Dr. Jonathan Mark Kenoyer is co-director and field director of the Harappa Archaeological Research Project, which began new excavations and surveys at Harappa in 1986 under the leadership of the late Dr. George F. Dales in collaboration with the Department of Archaeology and Museums, Government of Pakistan. The original photograph captions have been provided along with selected annotations and revised descriptions based on subsequent studies by Kenoyer, various members of the HARP team and other scholars. This is a continuing process.
Our objective is to provide details about the images and the related excavation reports in a weekly schedule over the next two years, 2021-2023. By means of the archival photographs, we will recreate a visual journey through the archaeological discovery of Harappa from its very first excavations in January 1921 through to 1940. The content will be published on this site, as well as our social media accounts - the Ancient Indus Facebook page and @Ancient_Indus on Twitter.
The section is being curated by Dr. Nadine Zubair and Omar Khan. Dr. Zubair studied archaeology at the University of Peshawar before joining UPenn as a student of Dr. Gregory Possehl. This project combines her interests in early 20th century photographic archives and Harappan archaeology with a desire to make this information accessible to diverse audiences. Omar Khan is the founder of Harappa.com and author of two books on early visual imagery of the subcontinent.
"The overriding difficulty of the archaeological photographer is to tell the truth," wrote Sir Mortimer Wheeler, one of the excavators of Harappa and Mohenjo-daro, in his book Archaeology from the Earth (1954, p. 200). As we dust off these photographs from the archives that are based on the hard work of labourers and archaeologists digging deeply into mounds untouched for millennia, it is worth considering how they were used by archaeologists and their photographers to tell a story.
Nayanjot Lahiri concludes in her gripping book Finding Forgotten Cities How the Indus Civilization was Discovered (Penguin India, 2005): "The real heroes of this story of the discovery of the Indus civilization were such individuals–a discerning archaeologist like Sahni and a brilliant one like Banerji, who had within a few years of each other uncovered the relics entombed in Harappa and Mohenjo-daro respectively; alongside, a debutant like Vats who first saw cultural congruences between the two cities which went beyond the enigmatic seals, and which veterans like Sahni and Banerji had failed to notice; the unfortunate linguist-turned-explorer Tessitori, who excavated seals of Harappan antiquity from the earth of Kalibangan but never lived to tell the tale; all kinds of government officials who were also self-taught archaeologists, such as Hugh Buller in Baluchistan, Carter in Sindh, and Malik Muhammad in Bahawalpur.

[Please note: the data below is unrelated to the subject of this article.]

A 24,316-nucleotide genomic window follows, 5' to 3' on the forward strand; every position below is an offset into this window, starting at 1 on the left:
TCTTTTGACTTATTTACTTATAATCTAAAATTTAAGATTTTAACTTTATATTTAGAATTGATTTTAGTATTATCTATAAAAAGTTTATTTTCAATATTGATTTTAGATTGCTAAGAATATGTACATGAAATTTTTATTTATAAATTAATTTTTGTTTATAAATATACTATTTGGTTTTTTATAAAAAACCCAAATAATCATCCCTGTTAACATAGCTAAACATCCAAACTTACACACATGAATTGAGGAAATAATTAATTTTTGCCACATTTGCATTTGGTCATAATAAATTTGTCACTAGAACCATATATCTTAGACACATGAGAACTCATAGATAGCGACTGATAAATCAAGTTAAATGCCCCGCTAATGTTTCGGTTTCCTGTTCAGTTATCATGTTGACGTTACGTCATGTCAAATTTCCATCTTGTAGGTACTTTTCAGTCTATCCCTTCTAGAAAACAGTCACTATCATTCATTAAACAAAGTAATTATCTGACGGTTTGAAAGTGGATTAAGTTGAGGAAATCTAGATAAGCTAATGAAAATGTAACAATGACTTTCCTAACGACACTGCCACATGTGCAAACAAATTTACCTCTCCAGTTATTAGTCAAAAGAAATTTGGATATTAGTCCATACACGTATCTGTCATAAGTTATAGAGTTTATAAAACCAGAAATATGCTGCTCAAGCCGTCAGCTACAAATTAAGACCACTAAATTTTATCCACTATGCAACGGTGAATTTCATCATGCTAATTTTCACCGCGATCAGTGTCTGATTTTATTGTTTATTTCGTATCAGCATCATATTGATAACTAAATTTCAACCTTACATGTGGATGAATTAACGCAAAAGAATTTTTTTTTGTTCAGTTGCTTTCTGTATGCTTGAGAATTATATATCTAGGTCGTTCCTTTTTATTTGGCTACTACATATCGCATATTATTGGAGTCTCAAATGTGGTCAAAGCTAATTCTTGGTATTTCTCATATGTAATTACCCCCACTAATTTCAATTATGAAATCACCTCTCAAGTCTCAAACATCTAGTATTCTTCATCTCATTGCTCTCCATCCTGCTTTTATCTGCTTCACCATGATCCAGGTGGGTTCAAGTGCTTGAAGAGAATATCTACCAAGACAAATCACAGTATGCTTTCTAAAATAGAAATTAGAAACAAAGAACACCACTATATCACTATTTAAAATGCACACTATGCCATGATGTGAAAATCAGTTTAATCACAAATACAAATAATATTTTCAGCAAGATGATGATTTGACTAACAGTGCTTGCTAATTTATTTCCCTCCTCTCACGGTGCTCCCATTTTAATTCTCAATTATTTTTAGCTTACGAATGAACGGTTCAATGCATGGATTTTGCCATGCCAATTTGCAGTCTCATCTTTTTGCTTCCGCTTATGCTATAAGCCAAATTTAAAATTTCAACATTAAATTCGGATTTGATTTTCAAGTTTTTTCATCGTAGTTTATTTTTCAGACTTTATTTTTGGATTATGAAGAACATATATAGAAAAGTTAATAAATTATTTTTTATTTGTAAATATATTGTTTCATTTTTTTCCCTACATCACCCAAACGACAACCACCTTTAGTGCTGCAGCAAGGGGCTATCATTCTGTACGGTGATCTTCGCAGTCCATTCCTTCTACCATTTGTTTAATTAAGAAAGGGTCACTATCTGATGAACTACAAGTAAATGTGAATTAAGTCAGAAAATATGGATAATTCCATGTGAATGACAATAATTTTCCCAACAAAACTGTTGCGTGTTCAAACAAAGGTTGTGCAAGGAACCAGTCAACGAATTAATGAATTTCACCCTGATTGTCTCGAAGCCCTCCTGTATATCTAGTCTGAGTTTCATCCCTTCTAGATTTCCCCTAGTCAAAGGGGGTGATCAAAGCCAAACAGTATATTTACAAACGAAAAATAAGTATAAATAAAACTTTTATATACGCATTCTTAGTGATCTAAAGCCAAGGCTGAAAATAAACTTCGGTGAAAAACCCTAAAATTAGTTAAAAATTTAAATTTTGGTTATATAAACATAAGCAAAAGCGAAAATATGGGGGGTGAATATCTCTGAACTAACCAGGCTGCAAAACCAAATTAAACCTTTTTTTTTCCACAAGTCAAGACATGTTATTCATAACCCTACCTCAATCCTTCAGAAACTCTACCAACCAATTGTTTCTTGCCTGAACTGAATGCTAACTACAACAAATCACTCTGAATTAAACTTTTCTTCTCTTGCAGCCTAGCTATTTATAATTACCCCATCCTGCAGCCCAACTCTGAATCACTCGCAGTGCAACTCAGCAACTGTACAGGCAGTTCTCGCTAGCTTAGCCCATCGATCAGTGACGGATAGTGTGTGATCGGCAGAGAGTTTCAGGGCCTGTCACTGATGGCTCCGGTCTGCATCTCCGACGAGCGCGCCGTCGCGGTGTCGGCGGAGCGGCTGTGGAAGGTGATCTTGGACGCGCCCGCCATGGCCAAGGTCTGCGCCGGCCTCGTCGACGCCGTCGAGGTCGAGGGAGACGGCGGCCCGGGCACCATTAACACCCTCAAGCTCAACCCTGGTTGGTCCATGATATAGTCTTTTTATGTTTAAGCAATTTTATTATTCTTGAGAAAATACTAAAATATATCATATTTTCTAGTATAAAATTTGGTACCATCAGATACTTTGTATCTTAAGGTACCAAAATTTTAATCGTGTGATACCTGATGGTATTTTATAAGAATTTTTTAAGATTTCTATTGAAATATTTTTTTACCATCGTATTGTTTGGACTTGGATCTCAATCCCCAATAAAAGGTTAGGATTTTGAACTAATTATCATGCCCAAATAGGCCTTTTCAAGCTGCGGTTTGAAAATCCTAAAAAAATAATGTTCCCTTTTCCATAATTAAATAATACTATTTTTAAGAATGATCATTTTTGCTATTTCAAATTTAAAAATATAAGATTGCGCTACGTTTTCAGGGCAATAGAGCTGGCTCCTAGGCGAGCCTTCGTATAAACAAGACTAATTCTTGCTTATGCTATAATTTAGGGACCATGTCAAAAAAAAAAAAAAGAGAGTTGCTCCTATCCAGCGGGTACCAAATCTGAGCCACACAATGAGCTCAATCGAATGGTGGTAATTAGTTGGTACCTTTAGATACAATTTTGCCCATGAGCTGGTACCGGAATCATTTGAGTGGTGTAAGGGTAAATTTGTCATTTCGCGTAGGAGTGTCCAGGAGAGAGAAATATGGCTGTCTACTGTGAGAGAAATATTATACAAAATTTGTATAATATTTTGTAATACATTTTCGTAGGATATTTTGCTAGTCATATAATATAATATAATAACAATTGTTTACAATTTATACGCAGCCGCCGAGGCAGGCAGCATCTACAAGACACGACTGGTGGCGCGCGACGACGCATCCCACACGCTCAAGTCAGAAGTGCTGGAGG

"Men such as these on their own discovered the 'aberrations' – the evidence that was at odds with what was known about India's past. And presiding over the process was a slow-moving, cautious, academically inclined Marshall who, once he got down to grappling with the puzzle of the Indus, put together the pieces with visionary insight even if, rather strangely, without having visited the cities from where they came" (p. 362-3).
For those of you eager to get ahead of this release, or who want more of the story of the excavations at Harappa, read the archaeologist Gregory H. Possehl's essay A Short History of Archaeological Discovery at Harappa from the volume Harappa Excavations 1986-1990 A Multidisciplinary Approach to Third Millennium Urbanism, edited by Richard H. Meadow. It gives an accurate chronological account of the work and people each year at Harappa, one of the world's oldest continuously settled cities in Punjab, Pakistan some twenty miles from the border with India. [The PDF of the article is attached below] Possehl also wrote an exhaustive and fascinating account of the discovery of the ancient Indus civilization, filled with primary materials, images, even his sketches of other archaeologists, in the thousand-page tome Indus Age The Beginnings (University of Pennsylvania Press/Oxford India, 1999).
1. Harappa, general view of Mound F before excavations, from the southwest. Courtesy of the Archaeological Survey of India, Punjab Photographic Volumes 503/86, in Possehl, Indus Age: The Beginnings.
2. Mound F, Harappa.
1. Nayanjot Lahiri (2017) Are archaeological discoveries like scientific discoveries? The curious case of the Indus civilization, World Archaeology, 49:2, 174-175, DOI: 10.1080/00438243.2016.1264310↩
2. Ibid., p 176-177.↩